“The Country Side Of Esther Phillips” is the female version of Ray’s “Modern Sounds In Country And Western” and could be considered the greatest female take of a Soul/Country album ever recorded. Esther had her own distinct sound with her voice bringing a distinct magic to this album and she sang from her guts with all the necessary emotion placed beautifully within every song. Many say her later Kudu Label material is better due to her hit “Home Is Where The Hatred Is” but for me it is the Atlantic albums with this being her jewel. We lost her far too young, she was only 48 back in 1984. If like myself you love these Country/ Soul albums and find this and Ray Charles enjoyable another good one is Joe Tex’s, “Soul Country” on Atlantic as well.

YUSEF LATEEF The Blue Yusef Lateef

Album · 1968 · Jazz Related Blues
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Sean Trane
Yusef’s generally most acknowledged second half of the 60’s album, The Blue Yusef, indeed the album has some credential at being among his better works in a very prolific career, though some jazz purists would probably beg to differ. As you’ll guess by the title, the album features much blues, a good deal of it being 12 bars, and a rarer 16 bars one, which sounds more mysterious. This could Ysef’s first album for Ahmet Ertegun’s Attlantic label (coming after from his impulse period), as well.

Opening on the bluesy Juba, Yusef brings immediate depth by mixing harmonica (courtesy of Buddy Lucas) and highly evocative from The Sweet Inspirations. The following 8-mins Like It Is has a highly haunting melody, first opening on an enchanted flute, then segueing in a delightful sax, then the underlying Lawson piano unleashes and a string quartet concludes in a masterful way. The exotic sounding (I’d say far-east, mixed with south-eastern Asia roots) Moon Cup is based on Phrygian scales, and it’s probably the least accessible track on the album. Othelia is a rather standard boogie blues with little interest, unlike the train-like rhythms of Back Home, where the harmonica returns, along some demented sax and percussions. Get Over and the rest of the flipside are different versions of blues. Not really YL’s most representative album, but the first and third tracks are among my faves of his.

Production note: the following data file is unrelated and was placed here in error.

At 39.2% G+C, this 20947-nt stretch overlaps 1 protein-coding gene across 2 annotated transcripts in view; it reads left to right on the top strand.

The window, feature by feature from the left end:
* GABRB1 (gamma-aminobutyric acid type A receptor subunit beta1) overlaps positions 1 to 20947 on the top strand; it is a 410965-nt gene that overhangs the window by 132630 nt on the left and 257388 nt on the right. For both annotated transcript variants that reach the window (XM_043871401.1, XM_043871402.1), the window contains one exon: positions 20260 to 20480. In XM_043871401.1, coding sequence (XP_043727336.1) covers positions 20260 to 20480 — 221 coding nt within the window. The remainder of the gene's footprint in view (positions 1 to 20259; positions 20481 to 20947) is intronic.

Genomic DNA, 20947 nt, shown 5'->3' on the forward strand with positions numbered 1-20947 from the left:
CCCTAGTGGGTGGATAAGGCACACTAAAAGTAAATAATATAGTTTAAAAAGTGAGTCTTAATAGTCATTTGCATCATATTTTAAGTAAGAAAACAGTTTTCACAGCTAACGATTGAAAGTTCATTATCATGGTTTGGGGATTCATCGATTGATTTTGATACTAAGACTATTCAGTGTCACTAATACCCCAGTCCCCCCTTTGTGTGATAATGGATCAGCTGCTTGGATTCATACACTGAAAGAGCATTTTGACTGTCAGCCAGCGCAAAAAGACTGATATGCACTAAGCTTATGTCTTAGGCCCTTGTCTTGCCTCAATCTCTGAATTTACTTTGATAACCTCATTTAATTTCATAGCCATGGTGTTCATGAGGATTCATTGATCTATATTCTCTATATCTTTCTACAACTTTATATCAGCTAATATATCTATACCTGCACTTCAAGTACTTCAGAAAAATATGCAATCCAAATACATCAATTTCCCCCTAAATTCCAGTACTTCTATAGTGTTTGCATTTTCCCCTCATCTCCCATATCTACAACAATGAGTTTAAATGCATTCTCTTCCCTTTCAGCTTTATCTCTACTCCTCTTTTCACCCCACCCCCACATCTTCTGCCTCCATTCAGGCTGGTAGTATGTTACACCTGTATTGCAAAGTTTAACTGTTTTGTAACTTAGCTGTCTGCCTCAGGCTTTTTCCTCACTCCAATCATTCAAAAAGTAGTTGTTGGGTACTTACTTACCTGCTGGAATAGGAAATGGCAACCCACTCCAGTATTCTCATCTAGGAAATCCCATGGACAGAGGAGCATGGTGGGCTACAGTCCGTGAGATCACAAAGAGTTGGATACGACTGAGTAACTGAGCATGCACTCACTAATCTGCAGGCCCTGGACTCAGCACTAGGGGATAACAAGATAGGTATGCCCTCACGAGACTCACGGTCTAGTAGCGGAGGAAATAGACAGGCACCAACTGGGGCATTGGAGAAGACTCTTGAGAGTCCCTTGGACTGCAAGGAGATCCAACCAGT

"BROTHER" JACK MCDUFF The Honeydripper

Album · 1961 · Jazz Related Blues
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js
“The Honeydripper” was Jack McDuff’s third album and found him moving away from his hard bop beginnings and towards the new soul jazz sound, the end result is five tracks of pure blues (plus one Mancini classic) played by four guys with jazz chops. Jimmy Forrest is on tenor and provides an old school big sound rooted in the blues and early swing. Grant Green is making his debut recording on this one and easily holds his own against the others. All of the tunes are good, but collectors of lounge classics will want to take notice of McDuff’s cover of Mancini’s “Mr Lucky”. Brother Jack approaches this one with all the stops out for that classic full organ sound and extra swanky lounge groove. Other highlights on here include the up-tempo boppish “Whap!”, and “I want a Little Girl”, which is played with that odd sound that is created when only the high drawbars on the B3 are pulled out.

There’s not a lot to say about this one, fans of B3 jazz will know what to expect. “The Honeydripper” compares favorably to other records like it, and fortunately does not have any of the corny tracks that sometimes mar other organ soul jazz records. As a point of reference and comparison, during this same time period, Jimmy Smith's music and organ sound were a little more dry and less gospel sounding than McDuff's, and Smith's structures were more open with longer songs featuring long relaxed solos. Partly because of Forrest, McDuff’s music draws a little more from older swing and jump blues.